Look out for products with sustainability labels, to pick products made with sustainable palm oil, pulp and paper, which can extend to toiletries, make-up, or even wrapping paper.

Vehicles are seen along Orchard Road in Singapore on Dec 8, 2020. (Photo: AFP/Roslan Rahman)

Not all gifts have to be bought from a store. Ms Pek suggested holding a swap activity where participants can choose like-new items from a pool, or do an exchange.

"One man's trash is another man's treasure. There might be brand new items at home which we do not use and another would appreciate to have!" she said.

If holding a Secret Santa event, it is helpful to get participants to state items they prefer to receive, added Ms Lam.

"Something I've been surprised to see happen more often nowadays is the practice of adding in the receipt in the gift box so that the recipient has the option to swap it for something they prefer or to change the size (for shoes or clothes)," she said. 

"While revealing the price of the gift is generally sensitive, this means that the original item won't be languishing in storage unused or occupying space at the back of the recipient's mind because they have to re-gift it!"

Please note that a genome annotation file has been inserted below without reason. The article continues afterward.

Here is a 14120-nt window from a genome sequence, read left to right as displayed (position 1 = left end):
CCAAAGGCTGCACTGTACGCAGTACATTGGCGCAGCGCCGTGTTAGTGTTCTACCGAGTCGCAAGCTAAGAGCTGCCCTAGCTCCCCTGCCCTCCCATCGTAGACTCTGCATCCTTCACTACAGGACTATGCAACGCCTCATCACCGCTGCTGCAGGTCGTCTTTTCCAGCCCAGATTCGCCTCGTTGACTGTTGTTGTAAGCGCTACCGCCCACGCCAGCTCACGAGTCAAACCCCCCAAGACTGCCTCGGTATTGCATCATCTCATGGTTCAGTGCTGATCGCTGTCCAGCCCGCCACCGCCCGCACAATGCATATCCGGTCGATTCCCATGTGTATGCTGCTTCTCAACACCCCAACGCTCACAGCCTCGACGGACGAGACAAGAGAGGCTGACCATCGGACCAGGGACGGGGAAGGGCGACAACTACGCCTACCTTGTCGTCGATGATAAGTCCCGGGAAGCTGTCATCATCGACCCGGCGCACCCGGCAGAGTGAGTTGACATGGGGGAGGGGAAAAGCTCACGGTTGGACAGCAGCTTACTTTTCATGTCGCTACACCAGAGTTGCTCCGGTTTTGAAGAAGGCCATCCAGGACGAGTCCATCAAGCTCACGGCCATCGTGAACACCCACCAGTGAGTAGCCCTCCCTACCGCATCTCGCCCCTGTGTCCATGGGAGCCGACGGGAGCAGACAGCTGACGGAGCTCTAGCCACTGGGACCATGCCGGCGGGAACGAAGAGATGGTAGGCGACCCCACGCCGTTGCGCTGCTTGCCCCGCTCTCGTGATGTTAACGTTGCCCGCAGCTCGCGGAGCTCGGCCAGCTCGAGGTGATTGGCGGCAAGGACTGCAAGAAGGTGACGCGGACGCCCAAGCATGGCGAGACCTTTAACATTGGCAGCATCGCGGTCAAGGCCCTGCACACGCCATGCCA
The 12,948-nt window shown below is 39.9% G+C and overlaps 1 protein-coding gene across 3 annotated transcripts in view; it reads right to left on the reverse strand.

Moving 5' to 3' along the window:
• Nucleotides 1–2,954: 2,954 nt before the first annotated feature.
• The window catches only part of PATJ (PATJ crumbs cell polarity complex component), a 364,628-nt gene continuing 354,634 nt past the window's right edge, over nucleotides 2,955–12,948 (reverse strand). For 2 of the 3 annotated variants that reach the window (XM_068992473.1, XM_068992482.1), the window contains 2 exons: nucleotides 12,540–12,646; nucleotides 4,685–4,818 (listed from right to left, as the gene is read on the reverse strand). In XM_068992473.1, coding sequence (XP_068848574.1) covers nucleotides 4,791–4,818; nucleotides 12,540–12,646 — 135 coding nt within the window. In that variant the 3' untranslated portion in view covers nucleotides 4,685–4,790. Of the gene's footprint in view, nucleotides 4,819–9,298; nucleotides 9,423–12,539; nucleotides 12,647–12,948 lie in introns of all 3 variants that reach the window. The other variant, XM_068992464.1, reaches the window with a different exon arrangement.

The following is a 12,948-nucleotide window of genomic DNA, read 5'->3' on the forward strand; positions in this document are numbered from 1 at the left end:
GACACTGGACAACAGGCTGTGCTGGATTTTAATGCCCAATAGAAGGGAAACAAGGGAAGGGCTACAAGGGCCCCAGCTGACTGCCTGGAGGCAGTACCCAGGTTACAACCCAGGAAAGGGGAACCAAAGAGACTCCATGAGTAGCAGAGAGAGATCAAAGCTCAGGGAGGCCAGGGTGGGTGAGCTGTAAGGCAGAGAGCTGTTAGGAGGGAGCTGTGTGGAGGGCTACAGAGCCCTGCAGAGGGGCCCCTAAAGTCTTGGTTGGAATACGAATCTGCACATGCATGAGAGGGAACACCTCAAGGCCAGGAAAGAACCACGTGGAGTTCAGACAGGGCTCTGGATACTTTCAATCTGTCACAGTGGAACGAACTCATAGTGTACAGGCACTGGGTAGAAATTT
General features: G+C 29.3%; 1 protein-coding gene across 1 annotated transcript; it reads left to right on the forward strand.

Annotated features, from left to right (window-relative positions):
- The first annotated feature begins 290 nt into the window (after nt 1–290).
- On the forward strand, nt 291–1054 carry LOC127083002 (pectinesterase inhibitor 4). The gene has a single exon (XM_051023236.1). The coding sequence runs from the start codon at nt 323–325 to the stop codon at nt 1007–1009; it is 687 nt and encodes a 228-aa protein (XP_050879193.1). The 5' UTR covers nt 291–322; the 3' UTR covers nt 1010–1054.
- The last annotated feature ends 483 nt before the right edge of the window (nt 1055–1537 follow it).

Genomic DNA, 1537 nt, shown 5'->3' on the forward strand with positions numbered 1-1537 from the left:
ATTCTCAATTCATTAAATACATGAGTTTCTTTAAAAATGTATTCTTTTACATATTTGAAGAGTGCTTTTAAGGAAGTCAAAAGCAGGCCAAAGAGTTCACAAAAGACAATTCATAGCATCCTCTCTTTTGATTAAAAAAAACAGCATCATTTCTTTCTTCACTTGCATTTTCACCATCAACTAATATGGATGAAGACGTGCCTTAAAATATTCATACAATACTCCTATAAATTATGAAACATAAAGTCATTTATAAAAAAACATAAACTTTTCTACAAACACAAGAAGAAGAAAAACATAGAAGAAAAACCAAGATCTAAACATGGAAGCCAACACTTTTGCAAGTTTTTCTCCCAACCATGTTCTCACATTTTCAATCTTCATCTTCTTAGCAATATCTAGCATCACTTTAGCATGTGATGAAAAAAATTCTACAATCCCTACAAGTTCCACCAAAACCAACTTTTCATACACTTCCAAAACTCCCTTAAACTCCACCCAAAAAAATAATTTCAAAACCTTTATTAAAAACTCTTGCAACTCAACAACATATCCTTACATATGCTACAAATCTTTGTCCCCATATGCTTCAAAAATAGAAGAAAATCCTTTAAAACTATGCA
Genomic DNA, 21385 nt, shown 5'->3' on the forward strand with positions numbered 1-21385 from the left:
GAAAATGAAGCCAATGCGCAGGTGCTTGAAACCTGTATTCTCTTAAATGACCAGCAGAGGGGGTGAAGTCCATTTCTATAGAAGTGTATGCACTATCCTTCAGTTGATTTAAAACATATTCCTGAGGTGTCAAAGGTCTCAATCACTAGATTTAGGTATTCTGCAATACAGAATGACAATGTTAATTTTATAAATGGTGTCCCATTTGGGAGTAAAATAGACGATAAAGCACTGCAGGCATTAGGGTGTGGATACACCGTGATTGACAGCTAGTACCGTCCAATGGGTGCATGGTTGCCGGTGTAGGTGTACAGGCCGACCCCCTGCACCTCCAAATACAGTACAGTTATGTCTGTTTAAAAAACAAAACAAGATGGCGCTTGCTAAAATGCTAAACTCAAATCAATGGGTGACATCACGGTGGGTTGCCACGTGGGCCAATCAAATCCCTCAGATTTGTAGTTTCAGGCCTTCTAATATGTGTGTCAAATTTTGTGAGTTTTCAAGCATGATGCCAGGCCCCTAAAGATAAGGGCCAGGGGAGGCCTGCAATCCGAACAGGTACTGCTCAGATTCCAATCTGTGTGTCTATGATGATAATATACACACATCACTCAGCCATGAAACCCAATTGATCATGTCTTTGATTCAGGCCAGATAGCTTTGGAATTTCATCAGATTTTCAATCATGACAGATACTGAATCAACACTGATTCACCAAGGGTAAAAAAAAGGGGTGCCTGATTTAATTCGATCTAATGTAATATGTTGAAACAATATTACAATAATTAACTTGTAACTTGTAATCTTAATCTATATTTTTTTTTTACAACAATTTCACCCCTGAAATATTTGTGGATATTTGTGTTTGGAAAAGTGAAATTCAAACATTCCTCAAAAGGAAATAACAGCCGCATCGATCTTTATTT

The end of the year often comes with feasting - whether it's Christmas turkey and legs of lamb or countdown spreads.

Food production is one of the biggest human-caused threats to biodiversity and our planet, said Ms Beitien from WWF Singapore.

"In spite of how much resources go into producing food, a third of food goes wasted every day," Ms Beitien said.

Nothing beats having a delicious feast with your loved ones in the comfort of home. Photo: Shutterstock

A little planning can help prevent excess food preparation, and a little creativity can repurpose leftovers from parties, said Ms Pek.

Going green when it comes to food can begin from grocery shopping - bring your own reusable bags to wet markets or supermarkets, and avoid buying snacks or drinks in individual packaging. 

If you're buying takeaway, consider self-collection to reduce packaging or bring your own containers, said Ms Pek.